Many morning meals and recipes can be divisive in the same way that brownies (fudgy or cakey?) or chocolate chip cookies (soft, chewy, or crisp?) often are. There are people who tend towards the savory side of things and others who would choose a fruit scone, muffin, or stack of pancakes before they'd ever order eggs at brunch. That's not to say you can't dabble in both (I certainly do!), and it's not to say your preferences don't come in waves or vary by the season, but I think many of us have a definite proclivity.
So today is for all the fans of savory breakfasts. Meet my new favorite super-simple, high-protein, naturally gluten-free muffin.
My recipe today is a riff on The Kitchn's recipe for savory cottage cheese muffins with prosciutto and chives that we shared last year, which in turn is a riff on a recipe by Heidi Swanson at 101 Cookbooks. These muffins come together quickly and are a great high-protein option for those of us who are looking for a bigger hit of protein in the morning or might be trying to avoid carbs. Plus, they're gluten-free!
But before we get too deep into the recipe here, I think it's important to have an honest moment about how we're defining muffins. In many ways, these are really more like deluxe baked eggs that happen to be made in a muffin tin than those more traditional fluffy, flour-based muffins. Instead, these veer more towards an easy soufflé.
I choose to call them muffins instead of baked eggs because they still contain many of the elements and ingredients of a good muffin: a combination of flours or meals, baking powder, eggs, a bit of liquid. You can also still eat them out of your hand, just like regular muffins. This is all to say that regardless of what you call them, they may just become a new weekday favorite in your house like they've become in ours. I certainly hope that's the case.
Now, in truth I'd never made a cottage cheese muffin before and had my doubts. But I set out to create one that would be super savory, with a mixture of cornmeal and almond meal — and that would highlight vegetarian ingredients like sweet roasted red peppers, salty feta, and snappy fresh chives. It was inspired by the 101 Cookbooks post as well as our riff on it last year, but I also made quite a few further tweaks and changes.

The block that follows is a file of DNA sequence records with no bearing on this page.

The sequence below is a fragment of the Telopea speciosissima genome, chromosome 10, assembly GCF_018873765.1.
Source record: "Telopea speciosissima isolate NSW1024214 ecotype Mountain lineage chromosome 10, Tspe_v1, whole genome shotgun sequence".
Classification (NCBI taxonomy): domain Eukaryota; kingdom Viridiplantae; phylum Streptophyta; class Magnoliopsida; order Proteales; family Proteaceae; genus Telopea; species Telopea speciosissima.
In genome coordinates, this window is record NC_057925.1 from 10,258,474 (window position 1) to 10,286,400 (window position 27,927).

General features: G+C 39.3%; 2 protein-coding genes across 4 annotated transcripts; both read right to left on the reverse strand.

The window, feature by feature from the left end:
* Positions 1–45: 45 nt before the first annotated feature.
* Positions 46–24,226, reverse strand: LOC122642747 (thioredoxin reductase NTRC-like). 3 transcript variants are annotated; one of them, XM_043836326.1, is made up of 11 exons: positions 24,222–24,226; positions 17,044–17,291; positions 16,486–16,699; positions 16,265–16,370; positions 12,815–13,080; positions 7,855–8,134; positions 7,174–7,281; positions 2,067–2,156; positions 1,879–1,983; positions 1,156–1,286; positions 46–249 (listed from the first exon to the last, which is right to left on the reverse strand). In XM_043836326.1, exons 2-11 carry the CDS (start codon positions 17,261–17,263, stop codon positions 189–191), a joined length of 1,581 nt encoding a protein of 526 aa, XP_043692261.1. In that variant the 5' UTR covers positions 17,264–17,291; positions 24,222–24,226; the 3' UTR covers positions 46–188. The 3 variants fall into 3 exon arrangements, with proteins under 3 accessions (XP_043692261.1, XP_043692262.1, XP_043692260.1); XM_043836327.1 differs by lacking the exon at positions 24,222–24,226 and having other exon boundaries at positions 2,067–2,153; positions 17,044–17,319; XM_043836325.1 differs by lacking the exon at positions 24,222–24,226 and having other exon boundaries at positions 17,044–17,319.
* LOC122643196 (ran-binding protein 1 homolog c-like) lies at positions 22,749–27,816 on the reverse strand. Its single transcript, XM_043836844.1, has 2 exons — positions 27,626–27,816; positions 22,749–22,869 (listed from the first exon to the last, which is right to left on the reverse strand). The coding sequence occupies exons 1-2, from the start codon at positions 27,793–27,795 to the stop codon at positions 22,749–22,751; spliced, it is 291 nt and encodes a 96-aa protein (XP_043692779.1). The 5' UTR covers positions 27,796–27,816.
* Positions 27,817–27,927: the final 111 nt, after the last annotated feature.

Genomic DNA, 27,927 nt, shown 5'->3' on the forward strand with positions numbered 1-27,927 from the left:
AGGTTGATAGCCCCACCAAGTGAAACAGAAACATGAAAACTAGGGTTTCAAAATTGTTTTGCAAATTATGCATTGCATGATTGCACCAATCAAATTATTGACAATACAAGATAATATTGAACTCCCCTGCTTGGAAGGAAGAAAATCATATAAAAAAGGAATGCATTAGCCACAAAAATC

When I pulled them out of the oven, I was more than pleasantly surprised. The tops had puffed up and domed ever-so-slightly, and they'd turned a pretty shade of golden-brown. When I sliced one of the muffins in half, it had the texture of a very airy, eggy muffin. They are delicious warm (although they're equally nice at room temperature), energizing without feeling overly heavy or decadent, and travel well, too. And perhaps even better: they're great for up to five days if kept covered in the refrigerator. I simply pull one out and microwave it first thing in the morning or bag it up on busier days when I know I'm bound to have breakfast out of the house.
Cornmeal Muffins with Roasted Red Peppers and Feta
Makes 9 muffins
(175ml) cottage cheese
large eggs, beaten
(60ml) almond milk (or water)
(120g) almond meal (see Recipe Notes)
(105g) roasted red peppers (in oil), diced
(65g) crumbled feta cheese
3 heaping tablespoons
finely chopped chives
Preheat the oven to 375°F. Line a muffin pan with 9 paper baking cups.
Whisk the cottage cheese, eggs, and almond milk together in a large bowl. Add the almond meal, cornmeal, baking powder, garlic powder, and salt, and whisk until smooth. Stir in the roasted red peppers, feta, and chives.
Divide the batter between the 9 muffin cups and bake for 30 minutes, or until tops are golden-brown and lightly domed. Enjoy warm or room temperature. Store leftovers covered in the fridge for up to 5 days.
- Baking gluten-free: As always, when it's important that your baked goods are gluten-free, double-check all ingredients to make sure they are gluten-free — not just the grains.
- How to make almond meal at home: If you'd rather not buy almond meal, it's easy to make it at home: simply take 1 cup of almonds and process in your food processor until they become a coarse meal. Be careful not to over-process (or you'll have almond butter on your hands).
- Add millet for crunch: For a little added crunch, I love tossing in a handful of raw millet here. It compliments the subtle corn flavor perfectly, is naturally gluten-free, and gives these otherwise rather delicate muffins an additional layer of texture.
- Adaptation Ideas: If you prefer a different cheese or don't care for roasted red peppers, these are easy to adapt. Feel free to use goat cheese or even grated cheddar if you prefer. And I've tried these with sun-dried tomato and they're wonderful.